Yeah, I hope again. We’re just given a space to try to start a difficult conversation. Right. It’s awkward to want to talk about this, but what’s the alternative? To not talk about it means you can continue to hide these parts of yourself. When we hide parts of ourselves, the levels of engagement in the relationship go down. It’s a beautiful question and a thing that this wife is wanting and good job bringing it up.
Laurie Watson [00:28:21]:
Yeah. We hope that that helped you and thank you so much for writing in and we appreciate that. We know it’s vulnerable to just put it out there, but we hope this helps you. Okay. Thanks for listening.
George Faller [00:28:34]:
Keep it hot. And it’s okay not to orgasm.
Laurie Watson [00:28:37]:
I would love to invite you. This is women only, but we are having a retreat in Asheville on November 10 through the twelveTH and it’s going to be a slumber party and so we’re going to all stay together in the same cabin. It’s a beautiful space and we’re going to have meals brought in and made and we know who the chef is. And so it’s going to be wonderful. Maybe drink a little bit of wine if you’d like to. And we have kind of some talks and time to work together on your sexuality. So the whole goal of this women’s sexuality retreat, the slumber party, is to basically enhance and develop yourself, your erotic self inside. So we’re going to be talking about anatomy and physiology and sexual attachment.
Laurie Watson [00:29:25]:
We’re going to talk through blocks. What stops us? What are the breaks against our sexual expression? And then what are our gas pedals? What are our turn ons? How do we open up more sexually, like with enhanced sexual pleasure. And we’re going to talk about orgasms and roleplay and using joys and fantasies and some stuff. And each night we’re going to have a pajama party where we just relax and sit around and talk on the deck and hang out together. And then on Sunday morning, we’re going to set our focus and have concrete steps toward sexual engagement with our partners.
George Faller [00:30:00]:
Sounds pretty awesome. Laurie and all the men. Don’t worry about it. Maybe we’ll have like a Spartan camp out somewhere, have a couple beers and we’ll do our own version of that someday.
Laurie Watson [00:30:12]:
That would be great. So, love to invite you. I will post it on foreplaysextherapy.com under resources, and there will be the retreat, the scheduling events, and you can link and figure out if you can make it with us on November 10 through the twelveTH in Asheville. Okay, so tell us about your cutting edge training that you’re doing on success and vulnerability.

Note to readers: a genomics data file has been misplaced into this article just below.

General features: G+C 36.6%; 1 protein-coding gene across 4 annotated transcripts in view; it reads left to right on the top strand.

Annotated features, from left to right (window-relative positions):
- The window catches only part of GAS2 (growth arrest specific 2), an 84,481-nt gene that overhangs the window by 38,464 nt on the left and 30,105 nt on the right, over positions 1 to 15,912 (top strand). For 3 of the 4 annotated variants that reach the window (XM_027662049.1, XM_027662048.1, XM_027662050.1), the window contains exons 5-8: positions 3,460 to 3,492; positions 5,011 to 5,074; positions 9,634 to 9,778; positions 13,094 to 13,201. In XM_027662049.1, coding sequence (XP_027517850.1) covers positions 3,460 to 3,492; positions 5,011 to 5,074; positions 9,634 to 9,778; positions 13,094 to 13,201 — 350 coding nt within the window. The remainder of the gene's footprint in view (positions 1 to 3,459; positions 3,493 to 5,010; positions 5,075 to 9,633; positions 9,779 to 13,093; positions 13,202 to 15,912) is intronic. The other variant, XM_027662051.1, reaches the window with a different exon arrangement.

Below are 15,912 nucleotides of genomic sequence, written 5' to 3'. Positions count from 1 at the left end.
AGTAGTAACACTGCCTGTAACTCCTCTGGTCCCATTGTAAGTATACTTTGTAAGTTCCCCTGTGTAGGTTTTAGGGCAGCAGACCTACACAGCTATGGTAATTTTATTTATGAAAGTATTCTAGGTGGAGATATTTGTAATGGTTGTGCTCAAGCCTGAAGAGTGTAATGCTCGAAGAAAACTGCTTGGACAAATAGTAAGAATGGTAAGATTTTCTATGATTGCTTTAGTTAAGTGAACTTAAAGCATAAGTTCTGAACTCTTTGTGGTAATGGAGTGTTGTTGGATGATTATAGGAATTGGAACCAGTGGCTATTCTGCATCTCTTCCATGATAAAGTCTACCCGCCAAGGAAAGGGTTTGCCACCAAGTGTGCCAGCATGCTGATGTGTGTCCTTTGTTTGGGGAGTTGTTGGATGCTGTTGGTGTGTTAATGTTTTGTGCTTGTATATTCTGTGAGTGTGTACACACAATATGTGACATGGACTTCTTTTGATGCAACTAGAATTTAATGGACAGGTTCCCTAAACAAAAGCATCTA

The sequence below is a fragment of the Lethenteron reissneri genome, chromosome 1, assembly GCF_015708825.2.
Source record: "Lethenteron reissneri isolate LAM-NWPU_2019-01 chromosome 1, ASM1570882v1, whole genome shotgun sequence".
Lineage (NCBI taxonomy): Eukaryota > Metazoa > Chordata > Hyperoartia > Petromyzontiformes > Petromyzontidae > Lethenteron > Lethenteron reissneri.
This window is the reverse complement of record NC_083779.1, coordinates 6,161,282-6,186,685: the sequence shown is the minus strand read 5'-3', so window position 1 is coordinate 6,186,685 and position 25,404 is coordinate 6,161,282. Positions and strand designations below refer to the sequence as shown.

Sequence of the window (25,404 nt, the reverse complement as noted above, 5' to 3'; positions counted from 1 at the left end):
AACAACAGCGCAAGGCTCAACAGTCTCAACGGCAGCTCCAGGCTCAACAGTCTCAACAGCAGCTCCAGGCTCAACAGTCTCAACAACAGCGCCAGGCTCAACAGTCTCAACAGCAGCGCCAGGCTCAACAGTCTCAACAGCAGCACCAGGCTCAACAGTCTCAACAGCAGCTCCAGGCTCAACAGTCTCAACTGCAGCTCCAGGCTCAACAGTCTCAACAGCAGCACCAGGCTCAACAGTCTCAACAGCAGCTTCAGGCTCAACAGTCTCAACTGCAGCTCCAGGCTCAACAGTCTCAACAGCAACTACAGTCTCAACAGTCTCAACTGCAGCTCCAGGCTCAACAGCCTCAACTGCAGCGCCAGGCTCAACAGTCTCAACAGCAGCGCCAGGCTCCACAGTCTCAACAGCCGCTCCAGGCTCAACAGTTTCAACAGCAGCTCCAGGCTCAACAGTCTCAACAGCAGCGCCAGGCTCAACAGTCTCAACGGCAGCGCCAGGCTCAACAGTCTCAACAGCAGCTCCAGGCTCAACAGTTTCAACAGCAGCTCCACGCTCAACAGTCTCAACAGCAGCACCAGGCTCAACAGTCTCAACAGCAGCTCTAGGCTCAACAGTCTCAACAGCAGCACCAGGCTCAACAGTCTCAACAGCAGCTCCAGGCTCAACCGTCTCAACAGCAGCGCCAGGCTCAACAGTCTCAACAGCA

George Faller [00:30:36]:
Laurie we just keep pushing it. Coming up with a new module on the playbook of a pursuer, playbook of a witcher. Really practical, moment by moment moves of what a therapist can use. We’re so focused on what’s happening in session enough. There’s talk about theories and these global things I think most therapists are looking for, what do I do in this moment? Give me a tool, George. So that’s what we’re trying to do.
Laurie Watson [00:31:02]:
That’s awesome. I am so glad you guys are doing this work. I think it helps us be organized to see you do it. You do demos, you do explanations. Teaching. It really is interactive. And I think that so many trainings that we sit through don’t give us an opportunity for that. So what you’re doing is really important.
George Faller [00:31:21]:
No, we try to emphasize the teach it, show it, do it model of learning. You need to have some ideas. So we try to teach those and then we try to show what it looks like implementing those ideas. But most importantly, you now got to practice it. That’s how they become yours. And that’s what we want our listeners and watchers to do, is become their own moves.
Laurie Watson [00:31:40]:
Find George and his firstname.lastname@example.org.
Joe Davis – Announcer [00:31:45]:
Call in your questions to the foreplay question voicemail dial. Eight three three my foreplay. That’s eight three, three my the number four play and we’ll use the questions for our Mailbag episodes. All content is for entertainment purposes only and should not be considered as a substitute for therapy by a licensed clinician or as medical advice from a doctor. This podcast is copyrighted by four play media.